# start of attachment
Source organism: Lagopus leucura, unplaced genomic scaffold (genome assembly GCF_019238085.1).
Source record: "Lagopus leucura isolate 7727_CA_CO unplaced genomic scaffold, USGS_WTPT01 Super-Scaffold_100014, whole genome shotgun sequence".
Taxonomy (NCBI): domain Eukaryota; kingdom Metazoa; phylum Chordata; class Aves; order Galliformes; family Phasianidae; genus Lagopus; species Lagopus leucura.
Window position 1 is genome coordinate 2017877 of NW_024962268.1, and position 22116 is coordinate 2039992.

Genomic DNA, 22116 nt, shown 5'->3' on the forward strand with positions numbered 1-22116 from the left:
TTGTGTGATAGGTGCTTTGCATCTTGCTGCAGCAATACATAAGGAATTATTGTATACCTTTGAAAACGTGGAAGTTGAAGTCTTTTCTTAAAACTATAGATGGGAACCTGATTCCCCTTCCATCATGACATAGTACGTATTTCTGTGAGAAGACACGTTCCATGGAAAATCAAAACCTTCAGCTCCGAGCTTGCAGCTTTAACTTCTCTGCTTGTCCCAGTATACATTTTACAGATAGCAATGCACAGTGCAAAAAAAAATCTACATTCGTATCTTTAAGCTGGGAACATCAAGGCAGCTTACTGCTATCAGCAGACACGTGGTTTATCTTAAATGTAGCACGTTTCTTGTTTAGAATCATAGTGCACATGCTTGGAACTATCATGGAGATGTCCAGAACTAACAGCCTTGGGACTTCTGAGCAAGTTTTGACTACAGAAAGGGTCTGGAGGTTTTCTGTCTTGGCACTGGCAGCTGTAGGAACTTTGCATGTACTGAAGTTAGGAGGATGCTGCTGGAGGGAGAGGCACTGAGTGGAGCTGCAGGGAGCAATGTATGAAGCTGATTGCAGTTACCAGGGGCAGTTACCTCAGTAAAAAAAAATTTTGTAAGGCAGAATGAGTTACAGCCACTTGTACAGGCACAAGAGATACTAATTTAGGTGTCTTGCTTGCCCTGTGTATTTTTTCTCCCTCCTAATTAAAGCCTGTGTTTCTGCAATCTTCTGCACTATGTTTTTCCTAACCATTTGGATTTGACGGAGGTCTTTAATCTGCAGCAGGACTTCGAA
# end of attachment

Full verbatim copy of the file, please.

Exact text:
Source organism: Lagopus leucura, unplaced genomic scaffold (genome assembly GCF_019238085.1).
Source record: "Lagopus leucura isolate 7727_CA_CO unplaced genomic scaffold, USGS_WTPT01 Super-Scaffold_100014, whole genome shotgun sequence".
Taxonomy (NCBI): domain Eukaryota; kingdom Metazoa; phylum Chordata; class Aves; order Galliformes; family Phasianidae; genus Lagopus; species Lagopus leucura.
Window position 1 is genome coordinate 2017877 of NW_024962268.1, and position 22116 is coordinate 2039992.

Genomic DNA, 22116 nt, shown 5'->3' on the forward strand with positions numbered 1-22116 from the left:
TTGTGTGATAGGTGCTTTGCATCTTGCTGCAGCAATACATAAGGAATTATTGTATACCTTTGAAAACGTGGAAGTTGAAGTCTTTTCTTAAAACTATAGATGGGAACCTGATTCCCCTTCCATCATGACATAGTACGTATTTCTGTGAGAAGACACGTTCCATGGAAAATCAAAACCTTCAGCTCCGAGCTTGCAGCTTTAACTTCTCTGCTTGTCCCAGTATACATTTTACAGATAGCAATGCACAGTGCAAAAAAAAATCTACATTCGTATCTTTAAGCTGGGAACATCAAGGCAGCTTACTGCTATCAGCAGACACGTGGTTTATCTTAAATGTAGCACGTTTCTTGTTTAGAATCATAGTGCACATGCTTGGAACTATCATGGAGATGTCCAGAACTAACAGCCTTGGGACTTCTGAGCAAGTTTTGACTACAGAAAGGGTCTGGAGGTTTTCTGTCTTGGCACTGGCAGCTGTAGGAACTTTGCATGTACTGAAGTTAGGAGGATGCTGCTGGAGGGAGAGGCACTGAGTGGAGCTGCAGGGAGCAATGTATGAAGCTGATTGCAGTTACCAGGGGCAGTTACCTCAGTAAAAAAAAATTTTGTAAGGCAGAATGAGTTACAGCCACTTGTACAGGCACAAGAGATACTAATTTAGGTGTCTTGCTTGCCCTGTGTATTTTTTCTCCCTCCTAATTAAAGCCTGTGTTTCTGCAATCTTCTGCACTATGTTTTTCCTAACCATTTGGATTTGACGGAGGTCTTTAATCTGCAGCAGGACTTCGAA